Area: Main Street, Sunset Avenue North and 3rd Avenue S. Observations • Main Street improvements are very nice. Main is an active, people-oriented street, which participants in the bike audit liked. • Sunset Avenue North is a good connection to Olympic View Drive. • The City of Edmonds has amazing views. If it builds safe and attractive bicycle infrastructure, it could be a draw for bicyclists. Specific Recommendations • Explore opportunities for two-way bike travel on Sunset Avenue N. as part of the sidewalk project on the west side of the street. • Improve wayfinding on 3rd Avenue S. to highlight access to downtown, Edmonds Station, Marina Beach Park and other destinations.

Conclusion With beautiful views, wide lanes and connections to the ferry, Sounder and Amtrak as well as the Interurban Trail, Edmonds could (and should) be a bicycling destination, despite its few hills. Improvements are needed to direct bicyclists to the destinations they want to visit, and to have comfortable infrastructure to get them there safely.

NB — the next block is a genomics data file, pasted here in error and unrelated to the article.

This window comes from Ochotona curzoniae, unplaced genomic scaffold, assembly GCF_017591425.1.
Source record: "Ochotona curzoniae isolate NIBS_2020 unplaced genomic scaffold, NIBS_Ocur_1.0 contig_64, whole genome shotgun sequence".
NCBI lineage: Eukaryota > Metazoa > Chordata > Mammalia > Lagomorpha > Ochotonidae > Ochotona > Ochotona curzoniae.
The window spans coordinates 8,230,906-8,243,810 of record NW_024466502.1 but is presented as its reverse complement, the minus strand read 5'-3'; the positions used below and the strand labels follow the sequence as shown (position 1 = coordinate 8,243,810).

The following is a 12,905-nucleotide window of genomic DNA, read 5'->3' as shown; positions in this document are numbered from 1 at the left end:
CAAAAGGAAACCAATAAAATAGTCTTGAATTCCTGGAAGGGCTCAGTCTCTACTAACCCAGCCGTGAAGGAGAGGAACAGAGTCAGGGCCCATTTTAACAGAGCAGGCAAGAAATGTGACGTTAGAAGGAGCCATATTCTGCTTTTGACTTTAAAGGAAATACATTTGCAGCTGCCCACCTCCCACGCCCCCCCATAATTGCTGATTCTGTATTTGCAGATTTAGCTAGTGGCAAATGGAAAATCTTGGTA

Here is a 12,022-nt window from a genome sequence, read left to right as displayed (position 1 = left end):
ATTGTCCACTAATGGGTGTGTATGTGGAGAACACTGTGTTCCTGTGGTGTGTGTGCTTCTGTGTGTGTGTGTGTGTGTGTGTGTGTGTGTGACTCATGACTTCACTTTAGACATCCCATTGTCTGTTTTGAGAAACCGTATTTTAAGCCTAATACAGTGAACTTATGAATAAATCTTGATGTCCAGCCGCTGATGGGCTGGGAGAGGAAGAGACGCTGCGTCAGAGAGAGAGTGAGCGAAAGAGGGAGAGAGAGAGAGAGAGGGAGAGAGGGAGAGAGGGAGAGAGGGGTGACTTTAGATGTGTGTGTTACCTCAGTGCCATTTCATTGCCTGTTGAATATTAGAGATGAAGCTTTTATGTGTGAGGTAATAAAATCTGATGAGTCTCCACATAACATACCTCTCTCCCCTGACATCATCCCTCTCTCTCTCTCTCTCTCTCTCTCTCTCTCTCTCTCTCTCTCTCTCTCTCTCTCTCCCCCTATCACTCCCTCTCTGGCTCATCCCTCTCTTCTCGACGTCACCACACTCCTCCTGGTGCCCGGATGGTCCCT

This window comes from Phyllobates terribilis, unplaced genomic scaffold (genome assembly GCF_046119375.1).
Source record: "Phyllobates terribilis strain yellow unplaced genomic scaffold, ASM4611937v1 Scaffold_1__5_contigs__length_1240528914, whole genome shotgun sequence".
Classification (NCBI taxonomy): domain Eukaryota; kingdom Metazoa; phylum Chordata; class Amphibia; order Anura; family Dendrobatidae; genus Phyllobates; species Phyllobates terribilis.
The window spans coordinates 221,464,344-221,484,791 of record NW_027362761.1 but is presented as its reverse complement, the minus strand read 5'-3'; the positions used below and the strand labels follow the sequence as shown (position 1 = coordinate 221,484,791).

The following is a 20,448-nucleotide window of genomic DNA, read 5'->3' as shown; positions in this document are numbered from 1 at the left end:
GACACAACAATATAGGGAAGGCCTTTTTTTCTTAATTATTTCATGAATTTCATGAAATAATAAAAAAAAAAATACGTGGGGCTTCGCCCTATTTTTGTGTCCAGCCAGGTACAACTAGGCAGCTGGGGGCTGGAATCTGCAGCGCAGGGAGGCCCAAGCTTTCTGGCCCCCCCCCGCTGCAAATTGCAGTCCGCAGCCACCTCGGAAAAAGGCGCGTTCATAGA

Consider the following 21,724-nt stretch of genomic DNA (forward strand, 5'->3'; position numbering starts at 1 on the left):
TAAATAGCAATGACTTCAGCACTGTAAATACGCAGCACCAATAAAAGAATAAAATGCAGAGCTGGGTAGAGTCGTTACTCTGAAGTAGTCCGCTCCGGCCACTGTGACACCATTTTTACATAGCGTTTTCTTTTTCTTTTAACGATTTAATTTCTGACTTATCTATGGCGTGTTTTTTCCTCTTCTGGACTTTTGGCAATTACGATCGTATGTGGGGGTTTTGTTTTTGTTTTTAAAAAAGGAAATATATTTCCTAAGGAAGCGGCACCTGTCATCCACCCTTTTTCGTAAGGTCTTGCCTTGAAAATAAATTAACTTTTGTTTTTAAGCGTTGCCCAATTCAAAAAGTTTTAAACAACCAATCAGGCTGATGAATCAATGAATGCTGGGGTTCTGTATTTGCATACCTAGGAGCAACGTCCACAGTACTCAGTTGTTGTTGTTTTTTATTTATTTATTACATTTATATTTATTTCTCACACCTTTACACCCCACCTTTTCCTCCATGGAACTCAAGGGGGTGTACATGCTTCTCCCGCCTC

Next Steps: • Cascade Bicycle Club will hold a training for citizens about advocacy for change in mid-November • Cascade will hold a training for planners and elected officials in late fall of 2013 and early winter of 2014. For more information about any of these events please contact Jeff Aken at or 206.300.5932 Bertrand Hauss, City of Edmonds Traffic Engineer, presnets upcoming transportation projects in Edmonds at the end of another successful bike audit.